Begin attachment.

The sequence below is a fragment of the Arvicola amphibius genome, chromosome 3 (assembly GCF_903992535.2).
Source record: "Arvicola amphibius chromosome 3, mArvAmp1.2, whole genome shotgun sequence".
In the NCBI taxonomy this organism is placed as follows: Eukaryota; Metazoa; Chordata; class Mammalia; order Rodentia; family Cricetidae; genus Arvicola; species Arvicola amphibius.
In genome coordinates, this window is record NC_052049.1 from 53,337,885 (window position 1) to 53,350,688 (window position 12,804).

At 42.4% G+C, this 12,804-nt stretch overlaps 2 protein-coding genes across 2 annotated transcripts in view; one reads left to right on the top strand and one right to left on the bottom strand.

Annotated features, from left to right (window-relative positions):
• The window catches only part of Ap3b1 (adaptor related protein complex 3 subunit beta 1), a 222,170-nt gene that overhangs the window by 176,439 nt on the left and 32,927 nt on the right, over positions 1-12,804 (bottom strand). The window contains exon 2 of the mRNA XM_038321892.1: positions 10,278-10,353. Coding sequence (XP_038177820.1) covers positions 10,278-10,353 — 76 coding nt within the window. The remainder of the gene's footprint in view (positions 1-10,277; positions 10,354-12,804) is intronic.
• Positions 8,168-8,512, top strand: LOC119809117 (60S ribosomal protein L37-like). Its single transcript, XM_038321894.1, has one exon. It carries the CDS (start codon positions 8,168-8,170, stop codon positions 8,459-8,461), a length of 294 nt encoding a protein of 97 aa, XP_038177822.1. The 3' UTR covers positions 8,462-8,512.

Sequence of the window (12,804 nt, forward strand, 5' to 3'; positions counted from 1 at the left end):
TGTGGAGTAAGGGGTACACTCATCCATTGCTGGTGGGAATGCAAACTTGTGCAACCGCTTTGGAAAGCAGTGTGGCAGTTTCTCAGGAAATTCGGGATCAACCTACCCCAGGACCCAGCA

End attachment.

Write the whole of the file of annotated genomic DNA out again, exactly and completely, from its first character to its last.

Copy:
The sequence below is a fragment of the Arvicola amphibius genome, chromosome 3 (assembly GCF_903992535.2).
Source record: "Arvicola amphibius chromosome 3, mArvAmp1.2, whole genome shotgun sequence".
In the NCBI taxonomy this organism is placed as follows: Eukaryota; Metazoa; Chordata; class Mammalia; order Rodentia; family Cricetidae; genus Arvicola; species Arvicola amphibius.
In genome coordinates, this window is record NC_052049.1 from 53,337,885 (window position 1) to 53,350,688 (window position 12,804).

At 42.4% G+C, this 12,804-nt stretch overlaps 2 protein-coding genes across 2 annotated transcripts in view; one reads left to right on the top strand and one right to left on the bottom strand.

Annotated features, from left to right (window-relative positions):
• The window catches only part of Ap3b1 (adaptor related protein complex 3 subunit beta 1), a 222,170-nt gene that overhangs the window by 176,439 nt on the left and 32,927 nt on the right, over positions 1-12,804 (bottom strand). The window contains exon 2 of the mRNA XM_038321892.1: positions 10,278-10,353. Coding sequence (XP_038177820.1) covers positions 10,278-10,353 — 76 coding nt within the window. The remainder of the gene's footprint in view (positions 1-10,277; positions 10,354-12,804) is intronic.
• Positions 8,168-8,512, top strand: LOC119809117 (60S ribosomal protein L37-like). Its single transcript, XM_038321894.1, has one exon. It carries the CDS (start codon positions 8,168-8,170, stop codon positions 8,459-8,461), a length of 294 nt encoding a protein of 97 aa, XP_038177822.1. The 3' UTR covers positions 8,462-8,512.

Sequence of the window (12,804 nt, forward strand, 5' to 3'; positions counted from 1 at the left end):
TGTGGAGTAAGGGGTACACTCATCCATTGCTGGTGGGAATGCAAACTTGTGCAACCGCTTTGGAAAGCAGTGTGGCAGTTTCTCAGGAAATTCGGGATCAACCTACCCCAGGACCCAGCA